Wednesday, October 17, 2007


This is not a fun time of year to listen to National Public Radio (NPR) because they are in the midst of one of their twice a year fundraising campaigns. It is necessary, of course, if they are going to stay on the air, which I desperately hope they do. I depend on NPR for in-depth coverage of important issues. This year I finally became a member and I would encourage others to do the same.

I persevered through the fundraising and listened yesterday on my way to Anderson University to teach my class (it’s a two-hour drive for me). I caught just a snippet of a program that had something to do with artists.

A caller told a great story.

It seems that an artist of Japanese descent had a show in California. An art critic did a review of the show in which he said that the artist’s sparse style indicated Zen Buddhist influence.

Later, another writer interviewed the artist. Referring to the other writer’s article, he asked the artist about the influence of Zen Buddhism on his art. “There is none,” the artist replied. “I’m a Christian.”

But what about the reserved use of colors and the sparse style? Didn’t that indicate Zen Buddhist influence? “No,” the artist replied, “I didn’t have enough money to buy more paints.”

One writer thought, “Here’s a Japanese artist with a sparse style; obviously he’s influenced by Zen Buddhism.” He assumed and he got it wrong.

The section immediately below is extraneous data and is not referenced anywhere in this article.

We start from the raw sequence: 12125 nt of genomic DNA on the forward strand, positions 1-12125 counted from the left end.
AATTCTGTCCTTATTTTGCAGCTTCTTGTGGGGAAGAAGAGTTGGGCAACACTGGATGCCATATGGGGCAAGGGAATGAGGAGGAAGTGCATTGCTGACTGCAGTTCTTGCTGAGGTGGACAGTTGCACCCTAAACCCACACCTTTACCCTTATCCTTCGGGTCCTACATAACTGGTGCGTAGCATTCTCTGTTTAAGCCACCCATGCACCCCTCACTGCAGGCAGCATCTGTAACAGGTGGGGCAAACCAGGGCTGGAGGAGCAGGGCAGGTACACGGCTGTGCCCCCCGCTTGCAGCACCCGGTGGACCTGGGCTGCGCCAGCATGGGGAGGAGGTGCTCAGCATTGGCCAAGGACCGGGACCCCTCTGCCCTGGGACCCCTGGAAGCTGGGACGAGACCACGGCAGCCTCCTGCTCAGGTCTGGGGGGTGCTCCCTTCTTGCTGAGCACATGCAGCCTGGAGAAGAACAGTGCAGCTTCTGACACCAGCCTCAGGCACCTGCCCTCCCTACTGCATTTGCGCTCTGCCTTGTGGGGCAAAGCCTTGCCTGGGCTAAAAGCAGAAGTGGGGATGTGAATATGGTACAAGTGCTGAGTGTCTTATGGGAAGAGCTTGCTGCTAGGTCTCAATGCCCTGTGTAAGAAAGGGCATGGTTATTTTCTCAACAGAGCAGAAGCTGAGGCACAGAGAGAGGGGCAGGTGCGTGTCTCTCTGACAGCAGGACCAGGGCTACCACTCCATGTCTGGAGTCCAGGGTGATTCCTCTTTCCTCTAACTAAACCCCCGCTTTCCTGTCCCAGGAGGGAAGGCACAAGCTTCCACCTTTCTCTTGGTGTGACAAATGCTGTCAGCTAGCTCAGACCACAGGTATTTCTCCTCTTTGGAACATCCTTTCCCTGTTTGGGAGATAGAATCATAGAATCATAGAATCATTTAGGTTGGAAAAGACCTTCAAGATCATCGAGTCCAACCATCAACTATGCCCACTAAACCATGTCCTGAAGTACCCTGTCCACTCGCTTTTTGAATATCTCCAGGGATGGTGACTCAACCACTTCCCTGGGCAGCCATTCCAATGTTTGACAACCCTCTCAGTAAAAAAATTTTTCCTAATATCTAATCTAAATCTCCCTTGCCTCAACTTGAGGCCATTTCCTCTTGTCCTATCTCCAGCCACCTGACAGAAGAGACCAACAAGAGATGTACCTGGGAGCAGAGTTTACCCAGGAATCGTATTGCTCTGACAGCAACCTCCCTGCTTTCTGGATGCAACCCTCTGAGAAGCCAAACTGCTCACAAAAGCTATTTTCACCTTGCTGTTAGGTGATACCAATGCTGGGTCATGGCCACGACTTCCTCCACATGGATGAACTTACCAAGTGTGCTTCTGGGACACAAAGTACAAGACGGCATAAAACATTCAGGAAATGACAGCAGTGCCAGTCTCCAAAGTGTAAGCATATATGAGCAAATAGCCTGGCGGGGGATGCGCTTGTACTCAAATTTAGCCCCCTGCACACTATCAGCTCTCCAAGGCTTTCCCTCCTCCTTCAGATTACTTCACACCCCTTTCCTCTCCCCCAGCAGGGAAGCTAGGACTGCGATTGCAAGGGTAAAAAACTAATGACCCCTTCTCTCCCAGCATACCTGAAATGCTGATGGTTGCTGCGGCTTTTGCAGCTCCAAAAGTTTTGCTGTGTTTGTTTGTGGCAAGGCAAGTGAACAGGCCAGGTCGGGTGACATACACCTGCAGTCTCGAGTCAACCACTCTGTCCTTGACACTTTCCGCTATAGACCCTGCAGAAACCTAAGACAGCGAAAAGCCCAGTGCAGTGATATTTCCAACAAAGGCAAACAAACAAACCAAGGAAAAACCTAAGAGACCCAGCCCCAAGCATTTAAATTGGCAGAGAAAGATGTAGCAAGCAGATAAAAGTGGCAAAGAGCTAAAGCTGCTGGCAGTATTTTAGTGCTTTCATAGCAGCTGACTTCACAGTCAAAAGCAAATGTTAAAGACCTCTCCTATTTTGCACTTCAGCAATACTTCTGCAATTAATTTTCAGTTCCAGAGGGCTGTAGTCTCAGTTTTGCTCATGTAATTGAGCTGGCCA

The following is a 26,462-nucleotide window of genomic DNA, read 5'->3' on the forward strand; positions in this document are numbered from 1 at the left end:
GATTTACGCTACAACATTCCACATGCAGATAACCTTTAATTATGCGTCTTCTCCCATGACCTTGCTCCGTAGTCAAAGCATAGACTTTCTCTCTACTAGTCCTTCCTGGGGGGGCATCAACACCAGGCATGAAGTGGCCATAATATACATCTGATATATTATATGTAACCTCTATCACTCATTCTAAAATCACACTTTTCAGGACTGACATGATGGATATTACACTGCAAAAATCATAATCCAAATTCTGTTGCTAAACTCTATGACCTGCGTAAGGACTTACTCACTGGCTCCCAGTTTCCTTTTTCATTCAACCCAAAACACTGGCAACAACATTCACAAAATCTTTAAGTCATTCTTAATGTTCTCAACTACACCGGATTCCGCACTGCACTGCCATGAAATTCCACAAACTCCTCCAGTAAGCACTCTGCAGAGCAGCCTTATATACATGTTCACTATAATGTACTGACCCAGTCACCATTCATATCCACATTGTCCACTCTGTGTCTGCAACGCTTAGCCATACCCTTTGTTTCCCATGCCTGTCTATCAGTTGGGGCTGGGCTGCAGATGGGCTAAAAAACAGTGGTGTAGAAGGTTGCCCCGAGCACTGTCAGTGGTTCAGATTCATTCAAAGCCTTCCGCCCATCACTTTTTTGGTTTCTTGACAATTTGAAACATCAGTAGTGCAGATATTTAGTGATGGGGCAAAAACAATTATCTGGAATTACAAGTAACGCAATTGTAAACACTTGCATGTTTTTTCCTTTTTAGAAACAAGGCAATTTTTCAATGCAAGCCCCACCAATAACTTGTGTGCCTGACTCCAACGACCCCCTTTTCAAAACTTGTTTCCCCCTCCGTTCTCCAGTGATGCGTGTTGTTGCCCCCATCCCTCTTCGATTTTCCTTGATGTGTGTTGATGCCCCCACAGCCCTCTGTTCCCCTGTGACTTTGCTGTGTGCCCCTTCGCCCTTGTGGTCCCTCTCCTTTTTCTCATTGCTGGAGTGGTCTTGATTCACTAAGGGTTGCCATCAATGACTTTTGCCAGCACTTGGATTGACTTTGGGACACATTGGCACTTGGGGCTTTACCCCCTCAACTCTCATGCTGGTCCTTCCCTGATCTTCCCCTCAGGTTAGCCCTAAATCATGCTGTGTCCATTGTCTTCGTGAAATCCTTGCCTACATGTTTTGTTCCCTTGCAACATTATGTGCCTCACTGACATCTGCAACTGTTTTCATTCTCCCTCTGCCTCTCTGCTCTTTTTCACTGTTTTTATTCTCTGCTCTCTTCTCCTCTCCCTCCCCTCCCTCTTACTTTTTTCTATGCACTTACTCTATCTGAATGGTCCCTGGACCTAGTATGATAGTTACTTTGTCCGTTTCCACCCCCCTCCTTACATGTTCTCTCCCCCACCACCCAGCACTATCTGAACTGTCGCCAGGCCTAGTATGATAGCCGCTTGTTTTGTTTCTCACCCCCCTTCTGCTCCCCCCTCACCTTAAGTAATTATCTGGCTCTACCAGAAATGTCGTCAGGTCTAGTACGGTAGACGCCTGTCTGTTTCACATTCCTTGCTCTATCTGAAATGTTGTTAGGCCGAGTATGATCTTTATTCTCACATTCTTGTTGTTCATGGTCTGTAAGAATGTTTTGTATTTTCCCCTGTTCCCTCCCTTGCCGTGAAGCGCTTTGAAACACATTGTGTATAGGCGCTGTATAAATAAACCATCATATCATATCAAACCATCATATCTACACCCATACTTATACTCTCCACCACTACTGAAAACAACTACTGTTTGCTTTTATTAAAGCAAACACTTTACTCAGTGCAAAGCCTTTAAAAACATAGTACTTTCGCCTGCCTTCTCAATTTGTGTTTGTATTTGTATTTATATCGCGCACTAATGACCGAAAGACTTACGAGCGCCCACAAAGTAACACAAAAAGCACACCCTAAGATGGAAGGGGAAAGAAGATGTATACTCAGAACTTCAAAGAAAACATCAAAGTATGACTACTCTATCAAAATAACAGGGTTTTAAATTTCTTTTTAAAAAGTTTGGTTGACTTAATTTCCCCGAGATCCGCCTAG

Another writer went to the trouble to get to know the artist and to find out about him. He did not assume and he got it right.

I still remember the episode of the old television program The Odd Couple in which Felix Unger, played by the late, great Tony Randall, was involved in a court case. Someone offered incorrect testimony against him. Felix, representing himself, got the witness to admit that he had assumed that something was so. Felix wrote in very large letters the word ASSUME on the blackboard and proclaimed, “And you know what happens when you ASSUME, don’t you?”

You know what he said, don’t you?

We make a lot of assumptions about people based on generalizations and stereotypes. It’s better to get to know them so that we can draw our conclusions based on facts.

Christian love demands no less. So does common decency.

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